Key players in Iraq War decision react to Chilcot report

Tony Blair, Alastair Campbell and Jack Straw were main protagonists in war decision

Tony Blair, Alastair Campbell and Jack Straw were main protagonists in war decision

Tony Blair, Alastair Campbell and Jack Straw were main protagonists in war decision


Former British prime minister Tony Blair says he takes full responsibility for the failings made in the Iraq War.

However, in a lengthy press conference on Wednesday afternoon, he said he does not regret the decision he took.Responding to the devastating critique in the Chilcot report of his decision to invade Iraq, Mr Blair said that Saddam Hussein had “ruled with an unparalleled brutality”.

He said for more than 20 years the regime of Saddam Hussein had been a source of conflict and bloodshed and that his was the only regime to have used weapons of mass destruction (WMD).

There was evidence al-Qaida wanted to use these weapons he said, and that the attack on the Twin Towers in the US in 2001 showed they would have used them.

He said:“The decision to go to war in Iraq and remove Saddam Hussein from power in a coalition of over 40 countries led by the USA, was the hardest, most momentous, most agonising decision I took in ten years as British prime minister.

“For that decision today I accept full responsibility, without exception and without excuse. I recognise the division felt by many in our country over the war and in particular I feel deeply and sincerely - in a way that no words can properly convey - the grief and suffering of those who lost ones they loved in Iraq, whether the members of our armed forces, the armed forces of other nations, or Iraqis.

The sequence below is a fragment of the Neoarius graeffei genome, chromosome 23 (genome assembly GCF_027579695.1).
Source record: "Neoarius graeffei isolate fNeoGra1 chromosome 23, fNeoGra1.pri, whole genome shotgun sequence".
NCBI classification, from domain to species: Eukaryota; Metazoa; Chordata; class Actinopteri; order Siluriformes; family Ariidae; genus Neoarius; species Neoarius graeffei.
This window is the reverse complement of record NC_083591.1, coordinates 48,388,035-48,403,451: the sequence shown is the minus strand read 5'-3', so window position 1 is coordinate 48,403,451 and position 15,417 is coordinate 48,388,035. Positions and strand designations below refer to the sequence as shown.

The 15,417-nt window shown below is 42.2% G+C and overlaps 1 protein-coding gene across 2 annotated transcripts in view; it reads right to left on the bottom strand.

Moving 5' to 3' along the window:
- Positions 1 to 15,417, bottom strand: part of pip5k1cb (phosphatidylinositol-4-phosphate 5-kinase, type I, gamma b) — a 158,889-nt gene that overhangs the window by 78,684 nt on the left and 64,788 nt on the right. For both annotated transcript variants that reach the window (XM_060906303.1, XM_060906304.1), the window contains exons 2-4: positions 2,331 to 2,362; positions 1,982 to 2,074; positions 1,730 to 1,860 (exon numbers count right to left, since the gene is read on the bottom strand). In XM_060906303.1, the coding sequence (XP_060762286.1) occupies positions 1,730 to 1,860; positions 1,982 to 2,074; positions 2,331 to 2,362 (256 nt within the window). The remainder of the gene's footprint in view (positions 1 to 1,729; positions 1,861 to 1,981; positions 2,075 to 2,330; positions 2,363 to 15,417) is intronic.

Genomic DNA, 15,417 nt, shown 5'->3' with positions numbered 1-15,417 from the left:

“The coalition planned for one set of ground facts and encountered another, and a nation whose people we wanted to set free and secure from the evil of Saddam, became instead victim to sectarian terrorism. For all of this I express more sorrow, regret and apology than you may ever know or can believe.”

“I took this decision because I believed it was the right thing to do based upon the information I had and the threats I perceived.

Responding to queries from the press following his lengthy statement, Mr Blair says he can look the nation in the eye and say he did not mislead them.

He said that he did not make the wrong decision in going to war.

Alistair Campbell

Former Downing Street director of communications Alastair Campbell said the Chilcot report is the fourth inquiry to clear him of “sexing up” a government dossier on Iraq’s supposed arsenal of weapons of mass destruction (WMD).

While acknowledging that the report had uncovered “many mistakes” in the preparation for war, Mr Campbell said its core findings had “laid to rest” a string of allegations made by Tony Blair’s critics.

In a staunch defence of his former boss, Mr Campbell rejected claims that Mr Blair was “cavalier” about military action, insisting that he did everything he could to prevent war and agonised ceaselessly about its possible consequences.

“What there was was a decision, a set of decisions, which ultimately had to be made by the prime minister,” Mr Campbell said in a blog post.

Mr Campbell said “conspiracy theorists” continued to claim Mr Blair took Britain to war for oil, or to please Mr Bush or because of a “Messiah complex”.

But he insisted: “I was one of the few people who saw the process of his making the decision close up, virtually round the clock, around the world.

“Far from seeing someone hell-bent on war, I saw someone doing all he could to avoid it. Far from seeing someone undermine the UN, I saw him trying his hardest to make it work.

Mr Campbell said the world was “a better place” for the removal of Saddam Hussein from power.

Jack Straw

Jack Straw said the consequences of the decision to invade Iraq “will live with me for the rest of my life” as he acknowledged that “with hindsight” different choices would have been made.

Mr Straw, who was foreign secretary at the time of the 2003 invasion, insisted that “difficult decisions were made in good faith, based on the evidence available at the time”.

The former cabinet minister said he did not take “at face value” the intelligence about Saddam Hussein’s weapons of mass destruction — which Sir John Chilcot found was flawed — and disagreed with the Iraq Inquiry’s conclusion that diplomatic options had not been exhausted at the time of the invasion.

But he acknowledged: “With the benefit of hindsight, different decisions would have been made on Iraq, and the inquiry sets out the clear lessons which need to be learnt.

“But the decisions made by me and others can only properly be judged in the context of the time. I take full responsibility for all those that I made.”